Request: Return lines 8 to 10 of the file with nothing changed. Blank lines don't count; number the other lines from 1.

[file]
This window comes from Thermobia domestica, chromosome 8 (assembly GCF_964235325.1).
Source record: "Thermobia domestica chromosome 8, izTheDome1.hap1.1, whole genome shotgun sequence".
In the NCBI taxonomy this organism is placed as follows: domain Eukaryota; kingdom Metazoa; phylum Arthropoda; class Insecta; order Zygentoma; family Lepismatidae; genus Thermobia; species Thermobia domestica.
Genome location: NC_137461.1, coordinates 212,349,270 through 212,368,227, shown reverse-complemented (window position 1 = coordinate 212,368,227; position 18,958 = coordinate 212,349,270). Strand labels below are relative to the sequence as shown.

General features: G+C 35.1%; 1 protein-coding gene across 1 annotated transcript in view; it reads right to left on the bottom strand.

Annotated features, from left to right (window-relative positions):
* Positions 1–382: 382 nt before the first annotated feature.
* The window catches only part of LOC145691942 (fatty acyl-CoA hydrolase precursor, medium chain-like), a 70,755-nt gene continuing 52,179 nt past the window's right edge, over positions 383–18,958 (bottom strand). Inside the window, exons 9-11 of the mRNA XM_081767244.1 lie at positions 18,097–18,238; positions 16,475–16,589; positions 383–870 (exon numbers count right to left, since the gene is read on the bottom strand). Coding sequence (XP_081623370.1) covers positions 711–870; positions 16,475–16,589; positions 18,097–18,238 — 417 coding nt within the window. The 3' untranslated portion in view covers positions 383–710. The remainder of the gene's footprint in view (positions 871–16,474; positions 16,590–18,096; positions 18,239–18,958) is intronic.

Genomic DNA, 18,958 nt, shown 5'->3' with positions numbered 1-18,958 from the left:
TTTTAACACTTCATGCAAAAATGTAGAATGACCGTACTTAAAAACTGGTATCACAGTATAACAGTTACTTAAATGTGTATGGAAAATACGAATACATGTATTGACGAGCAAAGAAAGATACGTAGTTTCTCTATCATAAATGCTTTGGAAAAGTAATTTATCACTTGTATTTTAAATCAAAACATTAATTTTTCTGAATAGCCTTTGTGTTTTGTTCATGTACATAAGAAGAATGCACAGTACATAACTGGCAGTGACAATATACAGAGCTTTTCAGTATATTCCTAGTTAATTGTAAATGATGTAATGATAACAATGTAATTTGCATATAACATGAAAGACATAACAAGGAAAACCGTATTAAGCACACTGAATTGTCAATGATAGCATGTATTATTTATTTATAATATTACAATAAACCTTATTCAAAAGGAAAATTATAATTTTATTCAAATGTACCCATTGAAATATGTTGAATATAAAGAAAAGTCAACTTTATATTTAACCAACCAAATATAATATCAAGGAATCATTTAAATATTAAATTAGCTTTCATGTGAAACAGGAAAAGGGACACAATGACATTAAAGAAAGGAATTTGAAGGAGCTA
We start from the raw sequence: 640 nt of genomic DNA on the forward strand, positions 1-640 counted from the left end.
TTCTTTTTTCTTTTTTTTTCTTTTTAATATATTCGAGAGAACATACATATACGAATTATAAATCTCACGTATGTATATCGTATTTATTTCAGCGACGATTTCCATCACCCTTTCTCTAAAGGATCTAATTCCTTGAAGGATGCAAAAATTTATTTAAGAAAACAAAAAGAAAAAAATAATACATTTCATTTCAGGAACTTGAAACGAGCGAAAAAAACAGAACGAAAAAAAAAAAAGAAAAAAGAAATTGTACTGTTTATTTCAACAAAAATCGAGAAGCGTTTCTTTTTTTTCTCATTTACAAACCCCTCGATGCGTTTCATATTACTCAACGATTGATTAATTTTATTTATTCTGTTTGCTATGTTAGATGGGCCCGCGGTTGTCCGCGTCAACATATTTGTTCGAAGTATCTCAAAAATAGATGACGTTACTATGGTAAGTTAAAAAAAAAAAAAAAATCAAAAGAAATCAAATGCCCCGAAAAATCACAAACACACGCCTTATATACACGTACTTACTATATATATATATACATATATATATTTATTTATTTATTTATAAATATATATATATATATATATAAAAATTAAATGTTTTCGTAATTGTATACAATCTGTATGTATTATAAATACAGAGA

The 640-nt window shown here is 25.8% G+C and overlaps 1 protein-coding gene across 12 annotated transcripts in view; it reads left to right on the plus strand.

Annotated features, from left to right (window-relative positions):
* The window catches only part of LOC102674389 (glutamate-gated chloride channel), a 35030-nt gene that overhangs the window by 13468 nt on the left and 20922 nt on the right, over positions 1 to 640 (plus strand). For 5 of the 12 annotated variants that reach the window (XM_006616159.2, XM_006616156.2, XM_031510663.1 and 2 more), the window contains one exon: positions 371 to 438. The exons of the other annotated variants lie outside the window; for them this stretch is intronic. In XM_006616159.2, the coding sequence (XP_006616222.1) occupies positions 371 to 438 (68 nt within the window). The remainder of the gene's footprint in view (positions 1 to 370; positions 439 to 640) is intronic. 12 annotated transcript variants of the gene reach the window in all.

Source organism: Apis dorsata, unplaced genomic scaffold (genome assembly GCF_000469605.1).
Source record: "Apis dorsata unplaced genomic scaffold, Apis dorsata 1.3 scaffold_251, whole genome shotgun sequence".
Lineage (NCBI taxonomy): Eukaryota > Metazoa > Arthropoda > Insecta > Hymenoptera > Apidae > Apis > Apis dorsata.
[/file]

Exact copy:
* The window catches only part of LOC145691942 (fatty acyl-CoA hydrolase precursor, medium chain-like), a 70,755-nt gene continuing 52,179 nt past the window's right edge, over positions 383–18,958 (bottom strand). Inside the window, exons 9-11 of the mRNA XM_081767244.1 lie at positions 18,097–18,238; positions 16,475–16,589; positions 383–870 (exon numbers count right to left, since the gene is read on the bottom strand). Coding sequence (XP_081623370.1) covers positions 711–870; positions 16,475–16,589; positions 18,097–18,238 — 417 coding nt within the window. The 3' untranslated portion in view covers positions 383–710. The remainder of the gene's footprint in view (positions 871–16,474; positions 16,590–18,096; positions 18,239–18,958) is intronic.

Genomic DNA, 18,958 nt, shown 5'->3' with positions numbered 1-18,958 from the left:
TTTTAACACTTCATGCAAAAATGTAGAATGACCGTACTTAAAAACTGGTATCACAGTATAACAGTTACTTAAATGTGTATGGAAAATACGAATACATGTATTGACGAGCAAAGAAAGATACGTAGTTTCTCTATCATAAATGCTTTGGAAAAGTAATTTATCACTTGTATTTTAAATCAAAACATTAATTTTTCTGAATAGCCTTTGTGTTTTGTTCATGTACATAAGAAGAATGCACAGTACATAACTGGCAGTGACAATATACAGAGCTTTTCAGTATATTCCTAGTTAATTGTAAATGATGTAATGATAACAATGTAATTTGCATATAACATGAAAGACATAACAAGGAAAACCGTATTAAGCACACTGAATTGTCAATGATAGCATGTATTATTTATTTATAATATTACAATAAACCTTATTCAAAAGGAAAATTATAATTTTATTCAAATGTACCCATTGAAATATGTTGAATATAAAGAAAAGTCAACTTTATATTTAACCAACCAAATATAATATCAAGGAATCATTTAAATATTAAATTAGCTTTCATGTGAAACAGGAAAAGGGACACAATGACATTAAAGAAAGGAATTTGAAGGAGCTA